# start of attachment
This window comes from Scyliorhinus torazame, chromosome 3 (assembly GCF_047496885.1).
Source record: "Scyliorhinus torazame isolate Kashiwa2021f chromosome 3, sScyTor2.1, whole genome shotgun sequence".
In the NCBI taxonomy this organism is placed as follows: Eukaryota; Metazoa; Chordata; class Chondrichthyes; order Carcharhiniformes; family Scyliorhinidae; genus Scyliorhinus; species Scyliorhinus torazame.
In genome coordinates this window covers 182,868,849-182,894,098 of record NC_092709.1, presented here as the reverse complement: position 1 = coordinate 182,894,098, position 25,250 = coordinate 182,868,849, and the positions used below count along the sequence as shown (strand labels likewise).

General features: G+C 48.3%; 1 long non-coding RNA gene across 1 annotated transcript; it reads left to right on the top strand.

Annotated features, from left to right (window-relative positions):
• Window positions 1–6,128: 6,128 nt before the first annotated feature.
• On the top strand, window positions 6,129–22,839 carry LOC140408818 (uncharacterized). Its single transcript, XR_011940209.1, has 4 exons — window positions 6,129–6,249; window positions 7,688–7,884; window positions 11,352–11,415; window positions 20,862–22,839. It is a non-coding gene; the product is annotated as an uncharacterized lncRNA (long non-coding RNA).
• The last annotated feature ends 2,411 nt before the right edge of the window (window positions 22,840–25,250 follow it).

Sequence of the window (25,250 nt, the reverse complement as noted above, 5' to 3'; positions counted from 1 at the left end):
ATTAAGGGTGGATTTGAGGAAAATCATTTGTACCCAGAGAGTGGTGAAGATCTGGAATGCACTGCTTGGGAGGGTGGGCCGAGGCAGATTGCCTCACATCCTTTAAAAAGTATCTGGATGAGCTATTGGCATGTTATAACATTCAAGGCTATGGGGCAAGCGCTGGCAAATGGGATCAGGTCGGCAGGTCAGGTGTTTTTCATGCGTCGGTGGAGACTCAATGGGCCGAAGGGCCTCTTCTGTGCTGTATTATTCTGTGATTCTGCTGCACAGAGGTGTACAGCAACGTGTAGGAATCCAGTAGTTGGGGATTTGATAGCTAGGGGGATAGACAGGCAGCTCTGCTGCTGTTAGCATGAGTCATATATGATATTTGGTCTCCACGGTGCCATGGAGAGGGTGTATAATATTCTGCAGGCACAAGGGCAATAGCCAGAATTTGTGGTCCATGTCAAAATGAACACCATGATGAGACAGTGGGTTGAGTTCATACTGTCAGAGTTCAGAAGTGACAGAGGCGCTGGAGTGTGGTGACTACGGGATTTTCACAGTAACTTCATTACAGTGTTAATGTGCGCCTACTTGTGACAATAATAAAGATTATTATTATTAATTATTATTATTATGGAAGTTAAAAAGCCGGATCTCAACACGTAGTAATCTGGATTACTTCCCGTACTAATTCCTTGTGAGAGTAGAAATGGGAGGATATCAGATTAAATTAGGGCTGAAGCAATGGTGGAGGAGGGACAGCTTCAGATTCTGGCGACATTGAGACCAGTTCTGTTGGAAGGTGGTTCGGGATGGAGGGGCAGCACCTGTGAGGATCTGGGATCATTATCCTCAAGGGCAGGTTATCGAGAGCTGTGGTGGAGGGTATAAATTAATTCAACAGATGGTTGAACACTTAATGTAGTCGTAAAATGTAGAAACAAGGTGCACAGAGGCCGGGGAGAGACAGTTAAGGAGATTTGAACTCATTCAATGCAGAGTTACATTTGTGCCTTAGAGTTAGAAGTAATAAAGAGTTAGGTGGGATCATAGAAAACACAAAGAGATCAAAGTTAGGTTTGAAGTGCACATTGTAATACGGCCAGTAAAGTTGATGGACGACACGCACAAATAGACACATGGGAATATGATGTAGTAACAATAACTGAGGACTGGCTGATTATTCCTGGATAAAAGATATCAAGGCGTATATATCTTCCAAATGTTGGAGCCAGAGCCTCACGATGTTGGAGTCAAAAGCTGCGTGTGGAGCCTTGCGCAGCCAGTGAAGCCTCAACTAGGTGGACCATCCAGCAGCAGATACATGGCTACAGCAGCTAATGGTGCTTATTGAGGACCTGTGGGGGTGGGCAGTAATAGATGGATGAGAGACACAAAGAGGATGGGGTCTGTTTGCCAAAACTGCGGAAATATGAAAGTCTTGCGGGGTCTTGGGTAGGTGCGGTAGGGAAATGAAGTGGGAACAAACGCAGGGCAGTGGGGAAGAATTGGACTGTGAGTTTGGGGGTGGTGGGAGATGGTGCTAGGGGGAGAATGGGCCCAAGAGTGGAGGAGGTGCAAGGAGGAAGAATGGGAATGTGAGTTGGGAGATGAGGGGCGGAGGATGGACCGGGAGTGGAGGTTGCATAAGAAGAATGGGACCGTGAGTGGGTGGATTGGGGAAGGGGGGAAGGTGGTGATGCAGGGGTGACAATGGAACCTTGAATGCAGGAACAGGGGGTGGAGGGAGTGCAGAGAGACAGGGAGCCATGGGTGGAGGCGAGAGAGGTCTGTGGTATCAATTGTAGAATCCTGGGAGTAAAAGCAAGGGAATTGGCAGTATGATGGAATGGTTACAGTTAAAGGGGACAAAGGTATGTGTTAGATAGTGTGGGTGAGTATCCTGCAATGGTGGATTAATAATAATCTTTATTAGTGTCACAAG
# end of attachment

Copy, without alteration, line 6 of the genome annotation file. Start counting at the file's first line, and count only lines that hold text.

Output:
Annotated features, from left to right (window-relative positions):